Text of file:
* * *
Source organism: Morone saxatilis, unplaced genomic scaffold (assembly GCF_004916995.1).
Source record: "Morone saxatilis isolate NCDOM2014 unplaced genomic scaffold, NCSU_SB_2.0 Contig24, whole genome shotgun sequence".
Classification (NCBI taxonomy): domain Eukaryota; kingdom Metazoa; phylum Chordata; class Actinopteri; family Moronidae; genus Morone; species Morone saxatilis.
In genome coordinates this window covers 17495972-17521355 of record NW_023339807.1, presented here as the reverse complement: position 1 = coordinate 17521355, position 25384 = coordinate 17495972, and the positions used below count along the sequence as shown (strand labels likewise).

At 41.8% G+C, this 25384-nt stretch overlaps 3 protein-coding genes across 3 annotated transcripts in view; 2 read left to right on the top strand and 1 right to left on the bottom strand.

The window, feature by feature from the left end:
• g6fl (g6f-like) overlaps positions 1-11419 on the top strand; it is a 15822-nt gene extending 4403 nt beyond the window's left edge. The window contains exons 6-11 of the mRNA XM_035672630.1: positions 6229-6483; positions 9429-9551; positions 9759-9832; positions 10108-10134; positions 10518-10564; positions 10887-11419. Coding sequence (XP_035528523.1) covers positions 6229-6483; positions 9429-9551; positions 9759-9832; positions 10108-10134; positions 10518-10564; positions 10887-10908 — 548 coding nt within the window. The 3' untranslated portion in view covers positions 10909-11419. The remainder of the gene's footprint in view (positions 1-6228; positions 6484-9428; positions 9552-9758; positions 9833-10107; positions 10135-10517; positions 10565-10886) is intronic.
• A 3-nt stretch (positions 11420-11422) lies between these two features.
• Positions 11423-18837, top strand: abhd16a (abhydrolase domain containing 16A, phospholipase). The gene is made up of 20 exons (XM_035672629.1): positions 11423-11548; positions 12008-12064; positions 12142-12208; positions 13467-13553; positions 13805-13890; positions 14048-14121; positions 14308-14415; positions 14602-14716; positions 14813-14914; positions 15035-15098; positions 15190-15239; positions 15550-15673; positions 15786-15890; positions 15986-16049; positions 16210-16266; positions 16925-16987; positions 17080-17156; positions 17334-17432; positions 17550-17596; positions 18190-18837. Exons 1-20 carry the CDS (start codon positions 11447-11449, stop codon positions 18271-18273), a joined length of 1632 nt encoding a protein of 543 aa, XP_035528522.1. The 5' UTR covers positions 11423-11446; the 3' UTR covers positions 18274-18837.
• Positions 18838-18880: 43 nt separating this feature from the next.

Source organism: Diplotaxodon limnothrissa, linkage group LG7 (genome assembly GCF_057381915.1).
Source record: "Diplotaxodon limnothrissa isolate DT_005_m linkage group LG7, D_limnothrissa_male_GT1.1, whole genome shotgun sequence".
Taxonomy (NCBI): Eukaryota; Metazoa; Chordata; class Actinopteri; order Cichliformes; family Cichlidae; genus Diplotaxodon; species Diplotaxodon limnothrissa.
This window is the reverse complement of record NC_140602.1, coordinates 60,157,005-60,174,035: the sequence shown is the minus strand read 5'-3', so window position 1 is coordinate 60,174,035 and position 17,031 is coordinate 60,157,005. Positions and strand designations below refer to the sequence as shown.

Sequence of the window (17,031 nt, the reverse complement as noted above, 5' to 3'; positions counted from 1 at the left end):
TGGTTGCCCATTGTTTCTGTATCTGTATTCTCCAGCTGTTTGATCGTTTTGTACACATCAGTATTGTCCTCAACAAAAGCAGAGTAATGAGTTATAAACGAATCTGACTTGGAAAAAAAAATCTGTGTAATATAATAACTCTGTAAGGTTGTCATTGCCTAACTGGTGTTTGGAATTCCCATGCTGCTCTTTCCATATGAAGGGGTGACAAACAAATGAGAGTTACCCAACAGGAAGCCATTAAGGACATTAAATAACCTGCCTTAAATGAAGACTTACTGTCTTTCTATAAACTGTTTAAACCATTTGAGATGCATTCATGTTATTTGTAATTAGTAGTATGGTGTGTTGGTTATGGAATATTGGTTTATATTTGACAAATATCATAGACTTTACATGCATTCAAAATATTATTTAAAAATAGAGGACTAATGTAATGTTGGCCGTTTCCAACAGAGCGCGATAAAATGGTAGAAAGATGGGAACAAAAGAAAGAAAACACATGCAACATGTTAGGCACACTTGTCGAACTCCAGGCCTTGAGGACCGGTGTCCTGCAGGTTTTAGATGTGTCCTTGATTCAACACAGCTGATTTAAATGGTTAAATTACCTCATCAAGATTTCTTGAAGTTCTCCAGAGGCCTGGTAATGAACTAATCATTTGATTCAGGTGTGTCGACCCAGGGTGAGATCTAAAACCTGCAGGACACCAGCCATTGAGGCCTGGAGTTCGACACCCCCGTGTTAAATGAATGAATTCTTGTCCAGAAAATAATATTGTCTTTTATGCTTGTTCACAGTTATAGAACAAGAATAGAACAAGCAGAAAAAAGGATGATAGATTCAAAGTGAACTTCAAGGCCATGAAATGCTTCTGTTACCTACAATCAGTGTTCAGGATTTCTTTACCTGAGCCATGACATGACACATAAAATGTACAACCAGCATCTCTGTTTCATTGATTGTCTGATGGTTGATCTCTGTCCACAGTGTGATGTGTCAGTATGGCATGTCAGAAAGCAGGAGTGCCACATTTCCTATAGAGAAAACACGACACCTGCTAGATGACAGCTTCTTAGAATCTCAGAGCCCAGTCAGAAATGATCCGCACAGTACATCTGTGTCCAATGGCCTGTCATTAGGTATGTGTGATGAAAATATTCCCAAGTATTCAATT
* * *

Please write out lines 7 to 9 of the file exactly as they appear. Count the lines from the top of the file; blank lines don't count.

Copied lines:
• g6fl (g6f-like) overlaps positions 1-11419 on the top strand; it is a 15822-nt gene extending 4403 nt beyond the window's left edge. The window contains exons 6-11 of the mRNA XM_035672630.1: positions 6229-6483; positions 9429-9551; positions 9759-9832; positions 10108-10134; positions 10518-10564; positions 10887-11419. Coding sequence (XP_035528523.1) covers positions 6229-6483; positions 9429-9551; positions 9759-9832; positions 10108-10134; positions 10518-10564; positions 10887-10908 — 548 coding nt within the window. The 3' untranslated portion in view covers positions 10909-11419. The remainder of the gene's footprint in view (positions 1-6228; positions 6484-9428; positions 9552-9758; positions 9833-10107; positions 10135-10517; positions 10565-10886) is intronic.
• A 3-nt stretch (positions 11420-11422) lies between these two features.
• Positions 11423-18837, top strand: abhd16a (abhydrolase domain containing 16A, phospholipase). The gene is made up of 20 exons (XM_035672629.1): positions 11423-11548; positions 12008-12064; positions 12142-12208; positions 13467-13553; positions 13805-13890; positions 14048-14121; positions 14308-14415; positions 14602-14716; positions 14813-14914; positions 15035-15098; positions 15190-15239; positions 15550-15673; positions 15786-15890; positions 15986-16049; positions 16210-16266; positions 16925-16987; positions 17080-17156; positions 17334-17432; positions 17550-17596; positions 18190-18837. Exons 1-20 carry the CDS (start codon positions 11447-11449, stop codon positions 18271-18273), a joined length of 1632 nt encoding a protein of 543 aa, XP_035528522.1. The 5' UTR covers positions 11423-11446; the 3' UTR covers positions 18274-18837.